Anxious thoughts

Anxious thoughts

It’s wildly unpleasant and unsought for. anxiety.

Mostly it is nonsensical.

When I try to convey to others the hellish limbo that I feel I’m under when immobilized by anxiety – my outcries are often silenced by the same bundle of responses:

“Get over it”

“Just be happy”

“Don’t think about it”

“You have everything you could want, there isn’t anything to be sad or worried about”.

The annoying congruence of each of these statements just about makes me want to laugh and scream at the same time. The thing about anxiety is that it exists in a multitude of forms – each one no less distressing than the other. It is utterly exhausting wrenching my brain explaining time-and-time again, that the anxious mind is completely aware of the so. not. profound, tired phrases listed in bold ^ – it just won’t accept it. But that is not a call for pity either.

Sometimes anxiety is as “simple” as feeling like you are so unbelievably cognizant of the fact that your brain is in your body, that it stresses you out. Sometimes it’s more than that.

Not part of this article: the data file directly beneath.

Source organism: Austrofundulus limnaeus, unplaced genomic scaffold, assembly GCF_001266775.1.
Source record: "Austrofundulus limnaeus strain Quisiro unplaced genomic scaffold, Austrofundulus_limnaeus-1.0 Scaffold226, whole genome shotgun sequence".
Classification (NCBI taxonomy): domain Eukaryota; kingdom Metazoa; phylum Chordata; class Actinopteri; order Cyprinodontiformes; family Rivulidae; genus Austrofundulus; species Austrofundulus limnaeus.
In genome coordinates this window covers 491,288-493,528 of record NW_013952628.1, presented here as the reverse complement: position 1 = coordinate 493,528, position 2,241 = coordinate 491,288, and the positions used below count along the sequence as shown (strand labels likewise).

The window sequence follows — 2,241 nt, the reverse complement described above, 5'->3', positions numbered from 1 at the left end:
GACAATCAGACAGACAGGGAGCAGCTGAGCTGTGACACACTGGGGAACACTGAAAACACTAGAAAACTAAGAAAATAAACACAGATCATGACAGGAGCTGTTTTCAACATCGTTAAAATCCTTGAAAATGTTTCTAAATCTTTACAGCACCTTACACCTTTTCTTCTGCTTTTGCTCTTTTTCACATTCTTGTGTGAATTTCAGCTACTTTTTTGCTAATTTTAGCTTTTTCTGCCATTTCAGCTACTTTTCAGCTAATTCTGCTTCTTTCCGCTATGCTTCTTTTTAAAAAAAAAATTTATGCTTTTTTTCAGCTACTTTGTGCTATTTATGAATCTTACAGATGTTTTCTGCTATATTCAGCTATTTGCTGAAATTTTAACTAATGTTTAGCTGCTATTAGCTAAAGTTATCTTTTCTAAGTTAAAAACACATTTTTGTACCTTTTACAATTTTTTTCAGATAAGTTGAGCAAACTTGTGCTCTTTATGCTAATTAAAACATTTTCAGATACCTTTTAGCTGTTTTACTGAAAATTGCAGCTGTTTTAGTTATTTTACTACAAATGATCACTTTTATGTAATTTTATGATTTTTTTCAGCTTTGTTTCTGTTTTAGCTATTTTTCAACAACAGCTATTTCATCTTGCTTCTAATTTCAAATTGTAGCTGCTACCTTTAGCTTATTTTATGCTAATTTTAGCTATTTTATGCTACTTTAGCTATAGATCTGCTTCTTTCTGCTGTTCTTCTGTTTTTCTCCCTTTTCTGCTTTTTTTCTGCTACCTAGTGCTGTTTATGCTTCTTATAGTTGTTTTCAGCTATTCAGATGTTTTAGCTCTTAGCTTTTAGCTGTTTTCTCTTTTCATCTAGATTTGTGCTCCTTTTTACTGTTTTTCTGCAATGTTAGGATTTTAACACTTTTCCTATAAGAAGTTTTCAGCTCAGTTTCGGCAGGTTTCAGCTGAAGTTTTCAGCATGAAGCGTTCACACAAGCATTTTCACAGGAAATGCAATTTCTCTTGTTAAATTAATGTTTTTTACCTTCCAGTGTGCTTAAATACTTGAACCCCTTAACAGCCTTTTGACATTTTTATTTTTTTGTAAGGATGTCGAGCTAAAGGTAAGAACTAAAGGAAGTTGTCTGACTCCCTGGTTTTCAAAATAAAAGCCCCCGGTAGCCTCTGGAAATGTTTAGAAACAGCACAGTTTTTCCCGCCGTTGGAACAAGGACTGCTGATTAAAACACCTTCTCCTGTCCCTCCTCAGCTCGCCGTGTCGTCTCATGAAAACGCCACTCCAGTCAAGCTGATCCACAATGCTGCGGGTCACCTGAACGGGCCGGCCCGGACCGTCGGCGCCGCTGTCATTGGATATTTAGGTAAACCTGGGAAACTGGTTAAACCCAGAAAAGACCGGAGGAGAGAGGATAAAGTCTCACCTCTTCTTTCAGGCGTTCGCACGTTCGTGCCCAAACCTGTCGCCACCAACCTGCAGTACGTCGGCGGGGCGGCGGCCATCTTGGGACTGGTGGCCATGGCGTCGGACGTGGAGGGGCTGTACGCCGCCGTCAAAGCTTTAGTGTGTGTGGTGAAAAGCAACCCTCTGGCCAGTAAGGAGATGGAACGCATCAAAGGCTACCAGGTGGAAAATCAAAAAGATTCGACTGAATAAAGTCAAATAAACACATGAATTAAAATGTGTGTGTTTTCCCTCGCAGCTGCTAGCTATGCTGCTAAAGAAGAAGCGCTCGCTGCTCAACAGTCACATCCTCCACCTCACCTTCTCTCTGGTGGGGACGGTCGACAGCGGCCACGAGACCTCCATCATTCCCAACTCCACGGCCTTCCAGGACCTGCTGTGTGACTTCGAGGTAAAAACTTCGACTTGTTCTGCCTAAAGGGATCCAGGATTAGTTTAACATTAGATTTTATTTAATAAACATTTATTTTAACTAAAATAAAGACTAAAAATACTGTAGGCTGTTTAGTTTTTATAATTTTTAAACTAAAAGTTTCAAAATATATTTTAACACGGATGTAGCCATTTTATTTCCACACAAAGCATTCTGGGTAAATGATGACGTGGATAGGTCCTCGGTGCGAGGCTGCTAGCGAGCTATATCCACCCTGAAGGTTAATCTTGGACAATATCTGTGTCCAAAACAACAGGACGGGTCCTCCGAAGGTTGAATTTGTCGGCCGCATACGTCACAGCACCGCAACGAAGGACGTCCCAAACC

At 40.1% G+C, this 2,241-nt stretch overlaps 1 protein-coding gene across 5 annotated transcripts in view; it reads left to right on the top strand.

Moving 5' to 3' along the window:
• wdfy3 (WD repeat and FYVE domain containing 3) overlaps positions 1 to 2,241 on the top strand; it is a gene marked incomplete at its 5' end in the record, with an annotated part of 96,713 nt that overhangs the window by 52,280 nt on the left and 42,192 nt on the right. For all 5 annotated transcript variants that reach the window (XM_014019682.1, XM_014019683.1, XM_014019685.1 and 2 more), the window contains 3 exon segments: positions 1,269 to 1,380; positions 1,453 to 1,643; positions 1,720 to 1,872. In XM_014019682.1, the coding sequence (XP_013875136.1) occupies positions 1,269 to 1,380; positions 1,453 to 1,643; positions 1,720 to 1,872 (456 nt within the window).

It’s like, your subconscious runs marathons while your more rational conscious mind is walking at a steady pace – yet the sporadic union of the two is often too much for the mind as a whole to handle. Thoughts about the biggest trivialities in life can stress you out, as can more pressing issues. But it is stress in the form of merciless waves – they consume you and every time you get a moment to stick your head out of the water, another wave inundates you. And nomatter how good of a swimmer you are, you feel as though you will never be able to get out of the water.

You lack control. But there are ways for that control to be regained.

If you’ve ever seen the movie Inception, the premise is to plant an idea in the mind of someone else. But this idea is planted at the subconscious level rather than at the forefront of the mind, because thoughts, in general, are so deep-seated, that in order to truly believe an idea, whatever that may be, it has to come from the deepest part of the mind. This idea (no irony intended), is pertinent to the anxious mind. Anxious people have the ability to think differently – which comes not from other people telling them to think differently, but rather by training the mind over time at the subconscious level to not attack every thought, both harmless and evil, but rather to accept them, not compartmentalize and ignore problems, and face them head-on. Eventually, the mind works itself out, at the subconscious level.

Post Revisions:

Leave a Reply

Your email address will not be published. Required fields are marked *

Skip to toolbar